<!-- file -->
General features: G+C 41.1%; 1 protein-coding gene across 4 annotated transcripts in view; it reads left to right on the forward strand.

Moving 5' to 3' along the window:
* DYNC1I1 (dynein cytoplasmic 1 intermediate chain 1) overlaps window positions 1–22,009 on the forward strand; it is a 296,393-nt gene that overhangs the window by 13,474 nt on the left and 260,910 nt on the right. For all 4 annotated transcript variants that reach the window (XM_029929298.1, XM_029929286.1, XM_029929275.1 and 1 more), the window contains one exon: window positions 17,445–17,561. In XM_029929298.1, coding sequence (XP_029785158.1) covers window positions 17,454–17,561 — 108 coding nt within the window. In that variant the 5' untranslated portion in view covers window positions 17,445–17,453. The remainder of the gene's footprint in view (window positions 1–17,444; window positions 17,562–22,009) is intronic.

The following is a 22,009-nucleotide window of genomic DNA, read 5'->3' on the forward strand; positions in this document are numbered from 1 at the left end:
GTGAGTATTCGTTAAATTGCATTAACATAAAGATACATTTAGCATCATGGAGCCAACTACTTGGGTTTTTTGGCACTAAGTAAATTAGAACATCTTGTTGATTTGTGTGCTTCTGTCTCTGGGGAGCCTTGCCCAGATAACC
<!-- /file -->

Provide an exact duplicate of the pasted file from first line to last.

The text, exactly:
General features: G+C 41.1%; 1 protein-coding gene across 4 annotated transcripts in view; it reads left to right on the forward strand.

Moving 5' to 3' along the window:
* DYNC1I1 (dynein cytoplasmic 1 intermediate chain 1) overlaps window positions 1–22,009 on the forward strand; it is a 296,393-nt gene that overhangs the window by 13,474 nt on the left and 260,910 nt on the right. For all 4 annotated transcript variants that reach the window (XM_029929298.1, XM_029929286.1, XM_029929275.1 and 1 more), the window contains one exon: window positions 17,445–17,561. In XM_029929298.1, coding sequence (XP_029785158.1) covers window positions 17,454–17,561 — 108 coding nt within the window. In that variant the 5' untranslated portion in view covers window positions 17,445–17,453. The remainder of the gene's footprint in view (window positions 1–17,444; window positions 17,562–22,009) is intronic.

The following is a 22,009-nucleotide window of genomic DNA, read 5'->3' on the forward strand; positions in this document are numbered from 1 at the left end:
GTGAGTATTCGTTAAATTGCATTAACATAAAGATACATTTAGCATCATGGAGCCAACTACTTGGGTTTTTTGGCACTAAGTAAATTAGAACATCTTGTTGATTTGTGTGCTTCTGTCTCTGGGGAGCCTTGCCCAGATAACC